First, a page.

Conviction, yes, but with peace. Hope. Love. Affection. Tenderness. Deep kindness. Grace, grace, grace.

So if you’re spending your internal life on shaming thoughts, perhaps that means the voice of God has been crowded out?

And maybe it means it’s time to dethrone that bully voice that sneers antagonism your way and instead, enthrone God’s sweet, gentle, cheerleading voice.

I can’t offer exactly how to do this because I’m in the middle of it right now, but I can say the first step is to finally be OVER this angry, shaming voice–to absolutely realize it does you no good benefit. And then, once you realize that, ask God to please quiet the shaming voice in lieu of His encouraging one.

Because the truth is: you are amazing. And even though it pains me to write this: I am amazing. We are both made in the image of our amazing God who offers amazing grace. And as a good Father, He lavishes love and kindness on his dear children, just as we (as good parents) love our children with our words (except that He is ten quadrillion times better than we are; in fact He is utterly OTHER than us. He is love personified.)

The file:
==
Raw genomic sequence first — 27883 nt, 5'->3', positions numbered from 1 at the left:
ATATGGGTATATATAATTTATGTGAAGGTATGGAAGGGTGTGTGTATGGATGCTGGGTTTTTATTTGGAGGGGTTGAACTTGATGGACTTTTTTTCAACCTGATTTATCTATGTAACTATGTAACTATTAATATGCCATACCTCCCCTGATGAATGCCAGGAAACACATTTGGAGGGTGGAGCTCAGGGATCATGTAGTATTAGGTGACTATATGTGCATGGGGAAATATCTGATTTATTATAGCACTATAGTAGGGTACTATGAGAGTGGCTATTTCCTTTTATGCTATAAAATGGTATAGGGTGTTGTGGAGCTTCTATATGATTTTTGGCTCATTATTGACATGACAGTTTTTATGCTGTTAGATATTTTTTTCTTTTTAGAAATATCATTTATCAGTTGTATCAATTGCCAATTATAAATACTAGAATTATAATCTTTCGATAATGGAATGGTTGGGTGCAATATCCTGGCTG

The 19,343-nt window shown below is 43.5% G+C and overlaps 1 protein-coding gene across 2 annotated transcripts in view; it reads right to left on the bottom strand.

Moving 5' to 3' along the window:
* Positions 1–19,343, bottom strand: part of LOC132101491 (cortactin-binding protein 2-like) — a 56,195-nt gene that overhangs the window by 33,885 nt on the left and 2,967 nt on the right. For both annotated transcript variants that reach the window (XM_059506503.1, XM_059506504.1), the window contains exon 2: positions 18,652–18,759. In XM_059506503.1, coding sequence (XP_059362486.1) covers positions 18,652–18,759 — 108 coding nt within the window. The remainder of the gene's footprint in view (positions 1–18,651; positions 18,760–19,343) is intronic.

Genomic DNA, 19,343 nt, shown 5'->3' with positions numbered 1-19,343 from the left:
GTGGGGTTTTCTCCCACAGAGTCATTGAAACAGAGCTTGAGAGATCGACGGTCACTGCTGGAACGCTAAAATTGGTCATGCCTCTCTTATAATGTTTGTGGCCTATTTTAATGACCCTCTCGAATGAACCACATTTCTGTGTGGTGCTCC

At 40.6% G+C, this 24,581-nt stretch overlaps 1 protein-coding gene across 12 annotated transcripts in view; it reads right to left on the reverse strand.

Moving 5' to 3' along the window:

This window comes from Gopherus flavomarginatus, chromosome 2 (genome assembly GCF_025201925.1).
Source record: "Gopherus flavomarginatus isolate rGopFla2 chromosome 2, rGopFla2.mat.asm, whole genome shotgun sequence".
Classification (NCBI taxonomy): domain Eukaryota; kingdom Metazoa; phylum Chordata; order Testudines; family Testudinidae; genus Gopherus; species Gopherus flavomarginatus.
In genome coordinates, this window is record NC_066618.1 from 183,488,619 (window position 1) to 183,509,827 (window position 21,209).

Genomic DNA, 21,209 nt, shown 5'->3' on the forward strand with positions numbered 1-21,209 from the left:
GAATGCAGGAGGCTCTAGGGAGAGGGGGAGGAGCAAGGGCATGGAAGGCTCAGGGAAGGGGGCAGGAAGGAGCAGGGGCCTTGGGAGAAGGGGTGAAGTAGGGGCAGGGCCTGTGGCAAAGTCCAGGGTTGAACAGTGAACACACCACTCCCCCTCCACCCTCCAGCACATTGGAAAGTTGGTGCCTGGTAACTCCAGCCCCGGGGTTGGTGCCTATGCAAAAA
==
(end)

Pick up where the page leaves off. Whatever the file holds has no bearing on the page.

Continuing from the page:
Part of the re-story process is turning away from things that de-story and destroy us. And right now for me? It’s that shaming voice. Prayers appreciated.

How about you? Do you struggle with this? Or do you have a friend or family member that struggles with being hard on themselves? How do you help them see how amazing they are?

{Aside: prayers appreciated as I work on launching the re-story podcast. It’s been a long time coming, and there are some technical issues still to be worked out. I hope to launch in February.}


  1. ToBe Visible